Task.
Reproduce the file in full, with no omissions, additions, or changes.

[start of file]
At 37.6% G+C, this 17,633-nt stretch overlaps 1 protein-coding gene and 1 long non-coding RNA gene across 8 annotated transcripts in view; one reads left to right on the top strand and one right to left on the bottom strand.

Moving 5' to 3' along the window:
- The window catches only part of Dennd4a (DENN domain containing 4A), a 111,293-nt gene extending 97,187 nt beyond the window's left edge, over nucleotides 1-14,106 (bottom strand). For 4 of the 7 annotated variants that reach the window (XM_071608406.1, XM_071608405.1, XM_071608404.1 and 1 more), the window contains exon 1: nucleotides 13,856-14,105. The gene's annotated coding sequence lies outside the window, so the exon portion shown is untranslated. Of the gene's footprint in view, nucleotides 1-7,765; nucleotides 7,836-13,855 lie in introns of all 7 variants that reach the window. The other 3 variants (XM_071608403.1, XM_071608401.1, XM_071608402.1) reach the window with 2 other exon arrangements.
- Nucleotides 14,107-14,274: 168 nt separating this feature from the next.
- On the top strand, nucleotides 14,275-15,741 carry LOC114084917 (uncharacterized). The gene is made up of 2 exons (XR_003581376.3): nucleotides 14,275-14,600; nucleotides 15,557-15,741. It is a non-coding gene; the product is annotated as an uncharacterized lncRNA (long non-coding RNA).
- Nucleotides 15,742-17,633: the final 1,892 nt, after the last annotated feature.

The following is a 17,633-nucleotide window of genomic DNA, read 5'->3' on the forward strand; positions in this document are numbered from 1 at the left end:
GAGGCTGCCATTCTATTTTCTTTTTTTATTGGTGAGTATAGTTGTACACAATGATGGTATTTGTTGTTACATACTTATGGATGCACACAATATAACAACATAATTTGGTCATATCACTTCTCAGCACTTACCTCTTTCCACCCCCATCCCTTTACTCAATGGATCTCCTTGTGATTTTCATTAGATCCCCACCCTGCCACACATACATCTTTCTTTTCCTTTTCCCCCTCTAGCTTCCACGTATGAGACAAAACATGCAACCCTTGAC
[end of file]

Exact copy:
At 37.6% G+C, this 17,633-nt stretch overlaps 1 protein-coding gene and 1 long non-coding RNA gene across 8 annotated transcripts in view; one reads left to right on the top strand and one right to left on the bottom strand.

Moving 5' to 3' along the window:
- The window catches only part of Dennd4a (DENN domain containing 4A), a 111,293-nt gene extending 97,187 nt beyond the window's left edge, over nucleotides 1-14,106 (bottom strand). For 4 of the 7 annotated variants that reach the window (XM_071608406.1, XM_071608405.1, XM_071608404.1 and 1 more), the window contains exon 1: nucleotides 13,856-14,105. The gene's annotated coding sequence lies outside the window, so the exon portion shown is untranslated. Of the gene's footprint in view, nucleotides 1-7,765; nucleotides 7,836-13,855 lie in introns of all 7 variants that reach the window. The other 3 variants (XM_071608403.1, XM_071608401.1, XM_071608402.1) reach the window with 2 other exon arrangements.
- Nucleotides 14,107-14,274: 168 nt separating this feature from the next.
- On the top strand, nucleotides 14,275-15,741 carry LOC114084917 (uncharacterized). The gene is made up of 2 exons (XR_003581376.3): nucleotides 14,275-14,600; nucleotides 15,557-15,741. It is a non-coding gene; the product is annotated as an uncharacterized lncRNA (long non-coding RNA).
- Nucleotides 15,742-17,633: the final 1,892 nt, after the last annotated feature.

The following is a 17,633-nucleotide window of genomic DNA, read 5'->3' on the forward strand; positions in this document are numbered from 1 at the left end:
GAGGCTGCCATTCTATTTTCTTTTTTTATTGGTGAGTATAGTTGTACACAATGATGGTATTTGTTGTTACATACTTATGGATGCACACAATATAACAACATAATTTGGTCATATCACTTCTCAGCACTTACCTCTTTCCACCCCCATCCCTTTACTCAATGGATCTCCTTGTGATTTTCATTAGATCCCCACCCTGCCACACATACATCTTTCTTTTCCTTTTCCCCCTCTAGCTTCCACGTATGAGACAAAACATGCAACCCTTGAC